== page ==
The Examiner

Committee Proposes P’ville Ordinance to Ban Plastic Bags

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By Janine Bowen

Single-use plastic bags could soon be discontinued in Pleasantville businesses.

PleasantvilleRecycles, a local committee committed to helping educate the public about recycling, has asked the village board to consider an ordinance to prohibit plastic bags and replace them with paper bags. It would also encourage shoppers to bring their own reusable bags to stores.

“When you stack up the harm plastic bags create for the environment, in general, against the harm [eliminating them] creates for us, it’s a no-brainer. We must restrict single-use bags,” said PleasantvilleRecycles Chairman Dan Turner.

Before presenting the proposal to officials on Jan. 27, committee members spoke to residents and merchants about the idea. Over 500 residents along with dozens of business owners signed pledges to show their support for the initiative, which has already been successfully implemented in other Westchester towns.

“All agree that the timing is right and that we should join other communities, such as Rye and Mamaroneck, and actually pass this initiative,” Turner said.

Nationwide, only 12 percent of plastic bags, which are not biodegradable, get recycled. Most end up in landfills. Plastic bags are also leading causes of pollution, clogged drains and harm to wildlife.

Karen Chapman, a Pleasantville High School student who works closely with PleasantvilleRecycles, recently spent two hours photographing the village’s streets and found more than 60 bags littering the municipality.

Currently, stores in Pleasantville and statewide, are required to have a message on plastic bags encouraging recycling, as well as provide receptacles for customers to return those bags. Some village trustees are concerned that placing another restriction may hinder business owners.

“We just need to concern ourselves with putting another mandate on the businesses that they are not prepared (for),” said Trustee Colleen Griffin Wagner.

Andrea Garbarini and Lynda Shenkman Curtis, who made the presentation to the board on behalf of PleasantvilleRecycles, pointed out that the ordinances in Rye and Mamaroneck have had little effect on merchants. In addition, store owners could actually profit from the ban by either selling reusable bags or charging a fee to provide paper bags to those who do not bring reusable bags.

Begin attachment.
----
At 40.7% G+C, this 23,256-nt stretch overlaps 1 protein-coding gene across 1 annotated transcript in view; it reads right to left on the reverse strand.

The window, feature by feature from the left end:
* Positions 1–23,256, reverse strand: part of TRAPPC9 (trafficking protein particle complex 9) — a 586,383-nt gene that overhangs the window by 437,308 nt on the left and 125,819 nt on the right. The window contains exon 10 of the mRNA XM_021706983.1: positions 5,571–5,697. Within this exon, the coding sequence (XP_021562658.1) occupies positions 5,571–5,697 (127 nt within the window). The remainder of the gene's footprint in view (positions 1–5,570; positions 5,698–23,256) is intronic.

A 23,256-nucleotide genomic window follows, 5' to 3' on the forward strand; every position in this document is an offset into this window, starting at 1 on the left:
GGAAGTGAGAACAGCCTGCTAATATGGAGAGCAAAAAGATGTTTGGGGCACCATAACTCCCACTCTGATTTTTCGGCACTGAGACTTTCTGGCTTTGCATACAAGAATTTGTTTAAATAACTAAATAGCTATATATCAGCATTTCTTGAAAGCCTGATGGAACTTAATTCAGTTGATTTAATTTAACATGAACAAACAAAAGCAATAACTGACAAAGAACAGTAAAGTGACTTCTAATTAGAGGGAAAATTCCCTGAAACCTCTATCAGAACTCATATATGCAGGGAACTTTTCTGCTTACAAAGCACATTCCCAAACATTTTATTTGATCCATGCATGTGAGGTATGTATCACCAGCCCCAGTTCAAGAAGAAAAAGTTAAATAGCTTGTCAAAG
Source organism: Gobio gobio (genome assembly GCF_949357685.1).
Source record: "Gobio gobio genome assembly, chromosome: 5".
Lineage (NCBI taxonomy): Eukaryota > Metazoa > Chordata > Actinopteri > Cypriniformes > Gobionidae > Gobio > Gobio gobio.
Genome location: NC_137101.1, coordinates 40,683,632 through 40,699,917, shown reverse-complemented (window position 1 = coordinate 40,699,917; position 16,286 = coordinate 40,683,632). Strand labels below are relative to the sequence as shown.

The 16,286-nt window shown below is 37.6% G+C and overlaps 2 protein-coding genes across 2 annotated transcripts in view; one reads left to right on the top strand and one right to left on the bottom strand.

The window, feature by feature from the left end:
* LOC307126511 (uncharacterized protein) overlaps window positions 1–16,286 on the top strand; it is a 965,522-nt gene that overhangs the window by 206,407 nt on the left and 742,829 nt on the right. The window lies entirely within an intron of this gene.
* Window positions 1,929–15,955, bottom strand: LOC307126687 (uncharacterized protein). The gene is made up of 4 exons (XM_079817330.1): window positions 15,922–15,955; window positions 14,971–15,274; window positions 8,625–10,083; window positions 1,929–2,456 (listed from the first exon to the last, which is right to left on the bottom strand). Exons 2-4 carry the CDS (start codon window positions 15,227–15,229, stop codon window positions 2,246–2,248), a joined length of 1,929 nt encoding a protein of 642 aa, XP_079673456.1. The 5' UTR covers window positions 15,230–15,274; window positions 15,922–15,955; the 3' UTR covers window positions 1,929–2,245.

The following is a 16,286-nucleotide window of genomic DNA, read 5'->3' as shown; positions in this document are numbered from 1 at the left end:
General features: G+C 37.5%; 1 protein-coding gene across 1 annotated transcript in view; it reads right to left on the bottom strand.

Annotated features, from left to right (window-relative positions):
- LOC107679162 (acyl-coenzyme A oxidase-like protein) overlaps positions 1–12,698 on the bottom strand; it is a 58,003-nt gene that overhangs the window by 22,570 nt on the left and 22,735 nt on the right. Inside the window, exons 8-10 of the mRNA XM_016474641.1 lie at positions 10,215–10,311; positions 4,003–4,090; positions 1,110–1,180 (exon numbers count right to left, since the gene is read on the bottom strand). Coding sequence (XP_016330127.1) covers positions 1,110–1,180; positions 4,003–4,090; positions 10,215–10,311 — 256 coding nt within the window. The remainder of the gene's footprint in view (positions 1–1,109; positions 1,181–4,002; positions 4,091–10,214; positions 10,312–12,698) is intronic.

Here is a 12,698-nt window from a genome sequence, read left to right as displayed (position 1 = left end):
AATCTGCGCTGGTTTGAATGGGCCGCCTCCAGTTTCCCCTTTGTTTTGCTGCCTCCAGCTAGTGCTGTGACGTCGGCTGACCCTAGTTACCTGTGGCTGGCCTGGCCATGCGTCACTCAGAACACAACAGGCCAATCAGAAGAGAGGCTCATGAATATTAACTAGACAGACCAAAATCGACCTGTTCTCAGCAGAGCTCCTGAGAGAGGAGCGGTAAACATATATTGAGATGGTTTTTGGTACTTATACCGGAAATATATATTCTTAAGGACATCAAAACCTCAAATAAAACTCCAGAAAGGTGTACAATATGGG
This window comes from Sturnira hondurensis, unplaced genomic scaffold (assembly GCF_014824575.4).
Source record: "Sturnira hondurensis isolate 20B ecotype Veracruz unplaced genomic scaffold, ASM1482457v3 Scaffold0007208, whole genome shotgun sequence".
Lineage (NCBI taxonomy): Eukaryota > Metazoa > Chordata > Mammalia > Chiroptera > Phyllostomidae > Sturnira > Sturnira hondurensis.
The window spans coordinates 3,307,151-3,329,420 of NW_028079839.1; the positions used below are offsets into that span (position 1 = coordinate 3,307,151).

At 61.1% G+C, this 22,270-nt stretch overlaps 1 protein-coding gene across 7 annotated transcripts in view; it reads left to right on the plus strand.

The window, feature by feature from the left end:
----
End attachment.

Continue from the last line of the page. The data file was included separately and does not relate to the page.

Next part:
“I’m very hopeful that this will be something that they will be easily adapted to,” Garbarini said.

The ban on plastic would have some exemptions. Dry cleaners would still be permitted to use them as would grocery stores. Restaurants that provide take-out orders that could leak would also still be allowed to use plastic.

Trustee Mindy Berard said she supports the idea of reusable bags, which are already distributed by the chamber of commerce and the farmers market. But she questioned the need to impose an ordinance. Berard pointed out that past education efforts have helped make the village the top recycling municipality in Westchester.

Garbarini and Shenkman Curtis agreed that education is important, but stressed that is insufficient to encourage people to change their behavior.

Wagner added that after seeing PleasantvilleRecycles’ presentation of the documentary “Bag It,” which shows the environmental harm plastic bags cause, she adamantly refused to use plastic bags–for about two weeks. She then slipped back into old habits.

“Unless you’re going to educate all the time, every day, it doesn’t work,” Wagner said.

Trustee Jonathan Cunningham concurred with Wagner’s sentiment.

“When something’s pointed out that’s so egregiously wrong and can be fixed, seemingly with a simple solution, I don’t know why we need to wait for the education process to work,” he said.

The board plans on scheduling a public hearing in the coming weeks to hear input from the public. Officials are currently in the process of reviewing the proposed ordinance.


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